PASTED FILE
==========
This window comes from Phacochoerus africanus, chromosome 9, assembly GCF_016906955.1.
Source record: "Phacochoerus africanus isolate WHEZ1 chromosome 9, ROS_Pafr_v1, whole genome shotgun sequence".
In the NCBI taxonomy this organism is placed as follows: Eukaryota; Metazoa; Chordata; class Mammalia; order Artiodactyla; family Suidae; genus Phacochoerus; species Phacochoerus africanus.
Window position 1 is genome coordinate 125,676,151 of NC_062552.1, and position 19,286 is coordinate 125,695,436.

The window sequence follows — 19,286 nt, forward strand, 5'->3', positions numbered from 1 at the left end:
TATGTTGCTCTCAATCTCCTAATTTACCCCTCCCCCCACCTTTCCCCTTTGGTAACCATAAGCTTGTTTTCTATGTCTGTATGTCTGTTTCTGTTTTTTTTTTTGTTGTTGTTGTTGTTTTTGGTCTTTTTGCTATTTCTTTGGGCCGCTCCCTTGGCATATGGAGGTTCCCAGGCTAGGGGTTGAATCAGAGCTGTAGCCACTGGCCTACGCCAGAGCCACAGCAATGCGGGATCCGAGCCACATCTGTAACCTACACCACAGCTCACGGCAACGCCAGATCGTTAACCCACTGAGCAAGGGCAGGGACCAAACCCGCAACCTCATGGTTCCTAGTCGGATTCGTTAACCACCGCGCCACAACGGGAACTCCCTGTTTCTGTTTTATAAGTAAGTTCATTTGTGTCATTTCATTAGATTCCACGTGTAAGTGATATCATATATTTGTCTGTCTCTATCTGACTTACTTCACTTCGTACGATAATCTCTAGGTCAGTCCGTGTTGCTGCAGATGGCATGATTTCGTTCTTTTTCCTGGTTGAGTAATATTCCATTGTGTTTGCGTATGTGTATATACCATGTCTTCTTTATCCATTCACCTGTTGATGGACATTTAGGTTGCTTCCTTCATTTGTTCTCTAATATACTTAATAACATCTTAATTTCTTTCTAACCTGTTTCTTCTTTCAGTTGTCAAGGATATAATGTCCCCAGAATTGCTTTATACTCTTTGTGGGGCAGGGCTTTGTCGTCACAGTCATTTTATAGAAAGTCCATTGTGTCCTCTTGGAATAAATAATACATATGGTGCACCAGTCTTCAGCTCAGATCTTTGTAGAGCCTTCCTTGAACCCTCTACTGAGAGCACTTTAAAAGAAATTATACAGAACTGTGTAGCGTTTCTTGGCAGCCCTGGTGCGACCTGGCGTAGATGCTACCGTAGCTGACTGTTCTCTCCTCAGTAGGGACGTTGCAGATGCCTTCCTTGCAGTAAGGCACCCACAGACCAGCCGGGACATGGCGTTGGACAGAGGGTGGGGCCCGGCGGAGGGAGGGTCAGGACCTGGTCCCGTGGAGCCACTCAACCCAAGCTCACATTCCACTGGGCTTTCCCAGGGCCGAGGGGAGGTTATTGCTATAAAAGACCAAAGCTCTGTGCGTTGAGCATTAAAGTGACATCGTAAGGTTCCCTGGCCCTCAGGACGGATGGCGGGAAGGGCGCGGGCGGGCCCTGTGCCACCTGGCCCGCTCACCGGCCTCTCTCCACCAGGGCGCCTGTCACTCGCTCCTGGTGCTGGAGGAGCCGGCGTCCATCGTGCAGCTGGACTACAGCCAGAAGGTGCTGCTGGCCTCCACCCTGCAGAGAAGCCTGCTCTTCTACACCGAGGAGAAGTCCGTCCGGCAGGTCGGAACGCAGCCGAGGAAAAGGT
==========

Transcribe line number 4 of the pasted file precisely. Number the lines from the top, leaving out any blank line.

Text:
Window position 1 is genome coordinate 125,676,151 of NC_062552.1, and position 19,286 is coordinate 125,695,436.